In most of the cases, the convicted person either has multiple convictions over several years for the same thing, or the conviction is based on multiple unprotected sexual interactions with different partners without disclosure. It is perhaps valid for prosecutors to ask if, absent proof of intent which is hard to produce, the fact that an individual living with HIV repeatedly and knowingly exposes someone else to a deadly virus shouldn’t count for something.

Further, actual HIV transmission may not be the only harm caused. The 20-year-old convicted man was charged with having unprotected sex with eight women, none of whom ultimately ended up HIV-positive, though they all claimed to have suffered severe emotional trauma as a result of the experience. In cases of domestic violence we often ask prosecutors to consider emotional distress as real harm, so why require actual transmission in order to prove harm in this case?

Then again, consider this.

The 20-year-old man was born HIV-positive and is being charged as an adult also for those unprotected sexual encounters that occurred when he was a teenager. He was initially placed in solitary confinement, seemingly because of his HIV status.

Also, one of the convicted women alleged she had been raped. The male partner produced evidence to the contrary and she later withdrew the allegation. Nevertheless, coercion and fear are highly relevant when it comes to decisions about how and when to disclose HIV status. Research indicates that many women, in fact, are reluctant to disclose their HIV status because they quite legitimately fear abuse.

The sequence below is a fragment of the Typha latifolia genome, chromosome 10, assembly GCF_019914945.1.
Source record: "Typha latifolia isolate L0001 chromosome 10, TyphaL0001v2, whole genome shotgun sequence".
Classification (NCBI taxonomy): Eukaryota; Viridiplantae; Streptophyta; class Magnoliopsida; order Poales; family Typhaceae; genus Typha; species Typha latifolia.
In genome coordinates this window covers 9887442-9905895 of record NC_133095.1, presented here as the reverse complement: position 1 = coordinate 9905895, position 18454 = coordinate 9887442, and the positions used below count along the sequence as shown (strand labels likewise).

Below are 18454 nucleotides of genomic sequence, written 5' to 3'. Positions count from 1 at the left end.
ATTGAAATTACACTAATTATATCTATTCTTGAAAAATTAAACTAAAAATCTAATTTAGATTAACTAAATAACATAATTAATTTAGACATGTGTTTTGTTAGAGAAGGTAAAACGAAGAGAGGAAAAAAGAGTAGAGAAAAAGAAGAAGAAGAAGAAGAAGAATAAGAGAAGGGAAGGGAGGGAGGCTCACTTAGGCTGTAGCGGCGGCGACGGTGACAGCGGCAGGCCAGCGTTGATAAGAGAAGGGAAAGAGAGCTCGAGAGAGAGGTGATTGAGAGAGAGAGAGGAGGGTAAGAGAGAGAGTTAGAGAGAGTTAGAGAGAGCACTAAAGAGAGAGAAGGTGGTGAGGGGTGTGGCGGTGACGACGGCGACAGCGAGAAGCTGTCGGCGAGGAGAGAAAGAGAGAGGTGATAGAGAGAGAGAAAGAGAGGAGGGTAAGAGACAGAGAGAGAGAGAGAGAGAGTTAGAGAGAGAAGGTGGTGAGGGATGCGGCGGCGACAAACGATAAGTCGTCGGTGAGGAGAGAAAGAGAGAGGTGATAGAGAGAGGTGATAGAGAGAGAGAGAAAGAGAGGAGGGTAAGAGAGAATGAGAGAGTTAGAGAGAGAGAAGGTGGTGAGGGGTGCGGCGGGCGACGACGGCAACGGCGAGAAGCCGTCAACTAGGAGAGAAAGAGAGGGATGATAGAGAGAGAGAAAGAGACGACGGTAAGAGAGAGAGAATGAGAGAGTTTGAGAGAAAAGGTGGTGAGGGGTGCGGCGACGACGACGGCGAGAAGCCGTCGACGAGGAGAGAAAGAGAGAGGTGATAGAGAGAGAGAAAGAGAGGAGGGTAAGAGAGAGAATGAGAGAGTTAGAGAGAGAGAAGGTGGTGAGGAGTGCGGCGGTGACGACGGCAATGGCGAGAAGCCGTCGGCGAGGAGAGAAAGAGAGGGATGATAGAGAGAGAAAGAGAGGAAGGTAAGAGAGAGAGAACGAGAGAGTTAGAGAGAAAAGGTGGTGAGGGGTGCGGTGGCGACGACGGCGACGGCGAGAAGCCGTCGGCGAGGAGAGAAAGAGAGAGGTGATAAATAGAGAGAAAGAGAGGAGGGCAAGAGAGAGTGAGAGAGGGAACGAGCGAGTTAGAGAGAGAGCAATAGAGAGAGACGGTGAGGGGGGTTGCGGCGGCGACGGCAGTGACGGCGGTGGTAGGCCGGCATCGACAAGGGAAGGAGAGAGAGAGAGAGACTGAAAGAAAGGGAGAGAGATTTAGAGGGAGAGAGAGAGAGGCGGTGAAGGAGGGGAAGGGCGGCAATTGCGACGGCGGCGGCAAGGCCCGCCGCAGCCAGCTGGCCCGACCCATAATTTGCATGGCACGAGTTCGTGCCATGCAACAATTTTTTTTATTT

And with regard to actual harm caused, it is at least possible that the ramped-up attention to the cases have contributed in some part to the severity of the emotional distress of the sex partners.

It is, of course, reckless to knowingly expose anyone to real danger, also through potential HIV-transmission, even if the danger ultimately does not materialize. This is a notion the UNAIDS recommendations to a large extent fail to acknowledge.

But the highly publicized use of the criminal law in Sweden to punish those living with HIV for being timid about their health status does not make it easier for anyone to disclose. So perhaps the real question with regard to any government’s approach to HIV transmission should not be whether it follows UNAIDS recommendations, but rather if it is effective.

An educated guess says not so much.

This article was first published on RHRealityCheck.

Source: http://www.huffingtonpost.com/marianne-mollmann/is-criminalization-of-hiv-effective_b_1445385.html

The sick hospital system in Uganda

The death of Cecilia Nambozo in the labour ward of Mbale Hospital,
last month, mirrors the massive problem health centres are facing all
over the country. She is just one in 16 who die everyday during
labour.

The government last Wednesday outlined a six-point ‘fire-brigade’
response to salvage the country’s ailing health care system after the
death, during labour, of a primary school teacher in Mbale District
sparked public fury countrywide.

On September 6, when Cecilia Nambozo died, 15 other expectant women also passed on, their deaths unreported, since the Health ministry says 16 would-be Ugandan mothers lose their lives in labour daily. Thus the 5,840 annual maternal deaths backpedals the country’s drive to achieve Millennium Development Goal Five of reducing maternal